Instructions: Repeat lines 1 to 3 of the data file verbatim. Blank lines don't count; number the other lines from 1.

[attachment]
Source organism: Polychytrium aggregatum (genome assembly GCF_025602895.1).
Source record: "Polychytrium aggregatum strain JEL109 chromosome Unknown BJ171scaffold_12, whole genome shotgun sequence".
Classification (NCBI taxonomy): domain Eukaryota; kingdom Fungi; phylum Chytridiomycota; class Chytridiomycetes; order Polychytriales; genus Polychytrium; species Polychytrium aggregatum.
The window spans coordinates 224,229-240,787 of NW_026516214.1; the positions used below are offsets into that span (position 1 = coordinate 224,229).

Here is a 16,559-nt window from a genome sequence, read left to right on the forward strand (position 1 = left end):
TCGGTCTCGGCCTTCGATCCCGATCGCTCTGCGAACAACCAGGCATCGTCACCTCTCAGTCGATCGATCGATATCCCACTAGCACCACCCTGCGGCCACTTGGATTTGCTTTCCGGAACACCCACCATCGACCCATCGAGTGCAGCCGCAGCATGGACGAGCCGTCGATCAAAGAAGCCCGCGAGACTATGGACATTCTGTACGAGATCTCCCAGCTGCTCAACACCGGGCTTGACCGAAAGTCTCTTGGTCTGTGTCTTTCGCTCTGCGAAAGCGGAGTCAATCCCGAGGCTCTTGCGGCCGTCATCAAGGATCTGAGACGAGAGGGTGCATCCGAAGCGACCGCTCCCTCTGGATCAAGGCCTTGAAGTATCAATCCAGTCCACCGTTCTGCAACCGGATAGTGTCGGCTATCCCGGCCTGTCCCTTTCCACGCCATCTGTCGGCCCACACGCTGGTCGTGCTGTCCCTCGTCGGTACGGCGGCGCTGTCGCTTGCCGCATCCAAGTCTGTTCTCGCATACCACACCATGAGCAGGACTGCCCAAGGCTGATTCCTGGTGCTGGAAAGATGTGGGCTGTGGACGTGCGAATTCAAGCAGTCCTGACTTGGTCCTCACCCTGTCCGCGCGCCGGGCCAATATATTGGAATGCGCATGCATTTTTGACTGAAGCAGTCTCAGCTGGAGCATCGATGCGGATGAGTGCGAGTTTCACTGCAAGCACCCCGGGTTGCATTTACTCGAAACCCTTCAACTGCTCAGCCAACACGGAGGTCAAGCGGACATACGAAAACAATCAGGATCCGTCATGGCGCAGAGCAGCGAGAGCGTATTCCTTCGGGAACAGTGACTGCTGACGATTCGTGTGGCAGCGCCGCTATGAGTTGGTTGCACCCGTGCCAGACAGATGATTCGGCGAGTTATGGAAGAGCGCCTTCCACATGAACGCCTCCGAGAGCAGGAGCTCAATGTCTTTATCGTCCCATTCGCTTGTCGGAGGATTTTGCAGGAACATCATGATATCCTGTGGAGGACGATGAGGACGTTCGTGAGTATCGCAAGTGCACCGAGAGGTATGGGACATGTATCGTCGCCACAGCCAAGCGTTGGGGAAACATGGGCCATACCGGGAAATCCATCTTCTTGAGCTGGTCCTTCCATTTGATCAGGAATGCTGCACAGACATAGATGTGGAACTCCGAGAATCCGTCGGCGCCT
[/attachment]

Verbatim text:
Source organism: Polychytrium aggregatum (genome assembly GCF_025602895.1).
Source record: "Polychytrium aggregatum strain JEL109 chromosome Unknown BJ171scaffold_12, whole genome shotgun sequence".
Classification (NCBI taxonomy): domain Eukaryota; kingdom Fungi; phylum Chytridiomycota; class Chytridiomycetes; order Polychytriales; genus Polychytrium; species Polychytrium aggregatum.